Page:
Greens Senator Sarah Hanson-Young has criticised Labor's immigration policy in light of the damning internal review of the Immigration Department. Photo: Alex Ellinghausen
The opposition and Greens have seized on a damning internal review of the Immigration Department as further evidence federal Labor's immigration policy is a shambles.
The review, overseen by the Public Service Commission, has condemned the Commonwealth department and its 10,000-strong workforce for being crisis-ridden and poorly managed with workers mistrustful of each other and operating in a culture of buck-passing.
The capability review was undertaken by a panel of government and business specialists led by former mandarin Ken Matthews.
Greens senator and immigration spokeswoman Sarah Hanson-Young said "while this investigation has exposed the dysfunctional nature of the department for all to see, I am sad to say that [it's] been broken for a considerable time".
"Our immigration network is a disaster because the department itself is in crisis and, unfortunately, this is reflected in the government's race to the bottom with the opposition regarding refugee policy," Senator Hanson-Young said.
She believed a "toxic culture" within the department saw politics override good policy and "even the law".
The government now had an opportunity to right the review's criticism and needed to respond to the report in a way that recognised the seriousness of its findings, she said.
Newly appointed department secretary Martin Bowles has already accepted the findings and agreed there was ''significant room for improvement''.
While Mr Matthews acknowledged the department's work was complex and highly contentious compared with other departments, he found weaknesses in all 10 areas that he examined - including a lack of financial literacy among senior executives, a heavily risk-averse culture, and decisions being escalated to a small number of senior people based on their ''risk-scanning intuition''.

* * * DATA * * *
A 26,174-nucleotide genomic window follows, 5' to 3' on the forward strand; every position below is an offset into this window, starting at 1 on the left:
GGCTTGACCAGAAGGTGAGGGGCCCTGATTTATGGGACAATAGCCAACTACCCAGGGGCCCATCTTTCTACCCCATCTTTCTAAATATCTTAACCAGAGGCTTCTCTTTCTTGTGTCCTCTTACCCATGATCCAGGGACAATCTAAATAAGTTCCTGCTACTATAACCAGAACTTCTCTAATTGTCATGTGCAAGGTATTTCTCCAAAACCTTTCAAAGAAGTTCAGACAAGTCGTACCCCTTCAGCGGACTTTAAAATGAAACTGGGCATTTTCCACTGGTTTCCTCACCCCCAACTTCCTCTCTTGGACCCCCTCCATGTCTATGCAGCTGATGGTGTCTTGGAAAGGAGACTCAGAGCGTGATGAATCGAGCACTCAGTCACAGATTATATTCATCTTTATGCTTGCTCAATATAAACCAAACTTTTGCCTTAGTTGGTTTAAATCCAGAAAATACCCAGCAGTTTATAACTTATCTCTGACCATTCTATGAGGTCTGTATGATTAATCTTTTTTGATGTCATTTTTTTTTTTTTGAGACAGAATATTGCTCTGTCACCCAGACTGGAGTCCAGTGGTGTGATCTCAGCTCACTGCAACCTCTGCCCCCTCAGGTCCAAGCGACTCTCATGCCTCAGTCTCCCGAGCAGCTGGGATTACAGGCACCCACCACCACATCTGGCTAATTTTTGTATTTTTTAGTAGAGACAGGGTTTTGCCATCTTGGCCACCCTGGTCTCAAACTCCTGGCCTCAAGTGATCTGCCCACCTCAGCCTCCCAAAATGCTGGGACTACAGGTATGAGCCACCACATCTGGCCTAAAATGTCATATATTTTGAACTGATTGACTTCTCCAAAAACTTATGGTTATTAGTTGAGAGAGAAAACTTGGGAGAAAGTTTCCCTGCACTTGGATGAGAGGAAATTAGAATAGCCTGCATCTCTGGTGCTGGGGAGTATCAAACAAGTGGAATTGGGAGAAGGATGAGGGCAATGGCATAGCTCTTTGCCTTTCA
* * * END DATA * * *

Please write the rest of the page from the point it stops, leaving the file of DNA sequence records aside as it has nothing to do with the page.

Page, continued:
This in turn led to a low tolerance for error, little consultation, and low morale among staff.
The report warned the department remained at risk of ''another high-profile failure'' such as the illegal detention of Australian citizens Cornelia Rau and Vivian Solon - which prompted earlier government inquiries.
Senator Hanson-Young said it was clear that ''transparent and accountable systems need to be put in place that will bring around actual change within the department, meaning that people are at the centre of decision making, not politics''.
She also said there were many dedicated and talented employees working in the department and the problems uncovered by the investigation were coming from the top.
''If the government can't be trusted to manage its own Department of Immigration, how can we trust it to look after the needs of refugee children locked up in island prisons hundreds of kilometres offshore?''
Opposition acting immigration spokesman and spokesman for justice, customs and border protection Michael Keenan said the review findings were not surprising and the result of poor immigration policy.
"The biggest challenge faced by the Department of Immigration is the failed policies of the Labor government it serves," he said.
"Labor's border failures have crashed the Immigration Department, placing it in permanent crisis mode and putting at risk the broader functions of this important agency."
Mr Keenan said the department had been central to Labor's most significant policy failure for the past five years following its abolition of ''the Howard government's successful border protection policies''.
''[The department] cannot function properly until Labor's self-induced border protection crisis is resolved - this is the most important element in reforming the agency and allowing it to properly perform its functions," Mr Keenan said.